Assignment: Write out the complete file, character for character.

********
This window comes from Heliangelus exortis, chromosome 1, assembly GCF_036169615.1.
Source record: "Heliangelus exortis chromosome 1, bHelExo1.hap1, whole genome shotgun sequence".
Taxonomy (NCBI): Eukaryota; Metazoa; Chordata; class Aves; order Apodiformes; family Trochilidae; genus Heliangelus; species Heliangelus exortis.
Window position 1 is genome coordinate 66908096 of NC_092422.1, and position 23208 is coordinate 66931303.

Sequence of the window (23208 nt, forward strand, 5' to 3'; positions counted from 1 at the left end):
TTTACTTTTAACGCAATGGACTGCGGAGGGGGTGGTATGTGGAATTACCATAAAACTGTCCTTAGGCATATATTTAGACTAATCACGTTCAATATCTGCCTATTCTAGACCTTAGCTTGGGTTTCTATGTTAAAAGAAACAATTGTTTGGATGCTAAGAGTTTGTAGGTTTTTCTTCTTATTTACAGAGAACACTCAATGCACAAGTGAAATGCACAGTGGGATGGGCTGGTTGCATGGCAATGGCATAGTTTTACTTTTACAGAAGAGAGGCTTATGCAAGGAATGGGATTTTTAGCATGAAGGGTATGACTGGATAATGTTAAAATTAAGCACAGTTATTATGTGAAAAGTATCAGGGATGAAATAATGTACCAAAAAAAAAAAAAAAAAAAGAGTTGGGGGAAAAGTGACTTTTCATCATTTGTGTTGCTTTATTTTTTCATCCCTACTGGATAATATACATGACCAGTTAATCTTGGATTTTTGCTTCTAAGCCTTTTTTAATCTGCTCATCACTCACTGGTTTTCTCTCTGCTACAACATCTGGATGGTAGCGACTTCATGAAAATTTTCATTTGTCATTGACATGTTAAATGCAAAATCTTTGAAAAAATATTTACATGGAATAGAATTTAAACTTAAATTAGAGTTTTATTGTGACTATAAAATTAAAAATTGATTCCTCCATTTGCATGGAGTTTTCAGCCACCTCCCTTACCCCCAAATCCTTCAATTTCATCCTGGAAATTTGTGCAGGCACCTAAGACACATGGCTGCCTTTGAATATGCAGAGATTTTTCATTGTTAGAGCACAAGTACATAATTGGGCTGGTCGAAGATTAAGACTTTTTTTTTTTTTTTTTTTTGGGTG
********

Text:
This window comes from Heliangelus exortis, chromosome 1, assembly GCF_036169615.1.
Source record: "Heliangelus exortis chromosome 1, bHelExo1.hap1, whole genome shotgun sequence".
Taxonomy (NCBI): Eukaryota; Metazoa; Chordata; class Aves; order Apodiformes; family Trochilidae; genus Heliangelus; species Heliangelus exortis.
Window position 1 is genome coordinate 66908096 of NC_092422.1, and position 23208 is coordinate 66931303.

Sequence of the window (23208 nt, forward strand, 5' to 3'; positions counted from 1 at the left end):
TTTACTTTTAACGCAATGGACTGCGGAGGGGGTGGTATGTGGAATTACCATAAAACTGTCCTTAGGCATATATTTAGACTAATCACGTTCAATATCTGCCTATTCTAGACCTTAGCTTGGGTTTCTATGTTAAAAGAAACAATTGTTTGGATGCTAAGAGTTTGTAGGTTTTTCTTCTTATTTACAGAGAACACTCAATGCACAAGTGAAATGCACAGTGGGATGGGCTGGTTGCATGGCAATGGCATAGTTTTACTTTTACAGAAGAGAGGCTTATGCAAGGAATGGGATTTTTAGCATGAAGGGTATGACTGGATAATGTTAAAATTAAGCACAGTTATTATGTGAAAAGTATCAGGGATGAAATAATGTACCAAAAAAAAAAAAAAAAAAAGAGTTGGGGGAAAAGTGACTTTTCATCATTTGTGTTGCTTTATTTTTTCATCCCTACTGGATAATATACATGACCAGTTAATCTTGGATTTTTGCTTCTAAGCCTTTTTTAATCTGCTCATCACTCACTGGTTTTCTCTCTGCTACAACATCTGGATGGTAGCGACTTCATGAAAATTTTCATTTGTCATTGACATGTTAAATGCAAAATCTTTGAAAAAATATTTACATGGAATAGAATTTAAACTTAAATTAGAGTTTTATTGTGACTATAAAATTAAAAATTGATTCCTCCATTTGCATGGAGTTTTCAGCCACCTCCCTTACCCCCAAATCCTTCAATTTCATCCTGGAAATTTGTGCAGGCACCTAAGACACATGGCTGCCTTTGAATATGCAGAGATTTTTCATTGTTAGAGCACAAGTACATAATTGGGCTGGTCGAAGATTAAGACTTTTTTTTTTTTTTTTTTTTGGGTG